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Is there any method of selecting against qualities that affect you after breeding?

  1. Jun 10, 2005 #1
    Let's say you have a hypothetical species of animal and on average, these animals reach sexual maturity at age 10, will breed from age 10 to age 20, and die at age 50.

    Let's also say that there is an individual who is homozygous for a unique genetic disorder that will cause him to die at age 30, instead of age 50, and that this disorder only starts to kick in at age 25; after he has done all his breeding. Also, let's say that this disorder is dominant, so this individual's offspring will invariably die at age 30 as well.

    If the negative aspects of this disorder do not begin to manifest themselves until age 25, and this individual breeds normally, is there any mechanism of selection against this individual and his offspring?

  2. jcsd
  3. Jun 10, 2005 #2


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    Just a first thought: If families stay together or offspring depend on parents, there could be effects on breeding. For instance, families may control territory, or children whose parents die soon after giving birth may have a lesser chance of surviving to sexual maturity. Animals could also notice the general healthiness of a family and tend to choose the healthiest, but I don't know how likely this is (I can't think of an animal other than humans that could do this, but I don't know).
  4. Jun 11, 2005 #3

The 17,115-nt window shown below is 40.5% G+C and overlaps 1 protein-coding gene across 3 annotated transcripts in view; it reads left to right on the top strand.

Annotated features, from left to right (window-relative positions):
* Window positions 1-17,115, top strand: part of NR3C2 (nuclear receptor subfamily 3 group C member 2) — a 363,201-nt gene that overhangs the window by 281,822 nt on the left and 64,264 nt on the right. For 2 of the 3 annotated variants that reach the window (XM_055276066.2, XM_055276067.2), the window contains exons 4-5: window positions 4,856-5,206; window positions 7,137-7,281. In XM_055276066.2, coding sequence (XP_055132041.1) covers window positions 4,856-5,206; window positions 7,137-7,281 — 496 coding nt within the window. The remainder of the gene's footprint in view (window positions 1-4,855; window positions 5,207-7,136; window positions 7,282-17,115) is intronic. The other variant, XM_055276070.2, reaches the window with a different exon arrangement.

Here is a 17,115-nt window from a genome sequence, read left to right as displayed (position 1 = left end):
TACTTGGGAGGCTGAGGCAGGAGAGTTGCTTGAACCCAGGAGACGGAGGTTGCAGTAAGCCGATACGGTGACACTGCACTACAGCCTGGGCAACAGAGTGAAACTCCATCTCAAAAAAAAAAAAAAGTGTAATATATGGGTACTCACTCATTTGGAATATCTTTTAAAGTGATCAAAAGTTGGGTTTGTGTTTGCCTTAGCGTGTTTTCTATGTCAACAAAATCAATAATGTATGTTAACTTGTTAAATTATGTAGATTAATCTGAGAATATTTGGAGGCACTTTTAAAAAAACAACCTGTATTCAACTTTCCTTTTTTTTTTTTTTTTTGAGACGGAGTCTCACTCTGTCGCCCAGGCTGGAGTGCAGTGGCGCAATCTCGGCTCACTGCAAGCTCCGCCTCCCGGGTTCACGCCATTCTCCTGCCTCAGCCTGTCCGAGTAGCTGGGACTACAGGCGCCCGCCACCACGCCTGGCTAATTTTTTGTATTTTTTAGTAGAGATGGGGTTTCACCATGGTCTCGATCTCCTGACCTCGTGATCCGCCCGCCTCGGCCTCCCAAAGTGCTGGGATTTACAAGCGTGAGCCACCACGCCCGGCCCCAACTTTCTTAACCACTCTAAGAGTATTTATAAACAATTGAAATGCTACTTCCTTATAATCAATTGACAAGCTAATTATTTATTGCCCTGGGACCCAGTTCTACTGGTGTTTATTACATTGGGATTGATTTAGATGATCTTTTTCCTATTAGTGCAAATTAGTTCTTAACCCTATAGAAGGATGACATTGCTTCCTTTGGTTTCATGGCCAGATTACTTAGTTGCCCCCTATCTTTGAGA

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    If it was a social animal with offspring that depended upon parental care for a long period of time after birth, it could be selected against, as Rachel pointed out. Even if the young do not depend on parental care, by both parents, for 5-10 years after birth (no animal does outside of humans), there could be other effects of this gene that physically manifest themselves earlier than breeding age that a potential mate could pick up on and be turned off by. It doesn't even have to be the effect of the same gene; it could be the effect of a gene that is simply located very close to the disease gene. I really don't think there are any animals out there, however, that discriminate sexually against mates that will die young, as long as they are sexually healthy and can provide protection during pregnancy and infancy. Even humans don't discriminate like that.
  5. Jun 11, 2005 #4
    Individual selection and group selection

    In addition to individual animals, there are animal groups.
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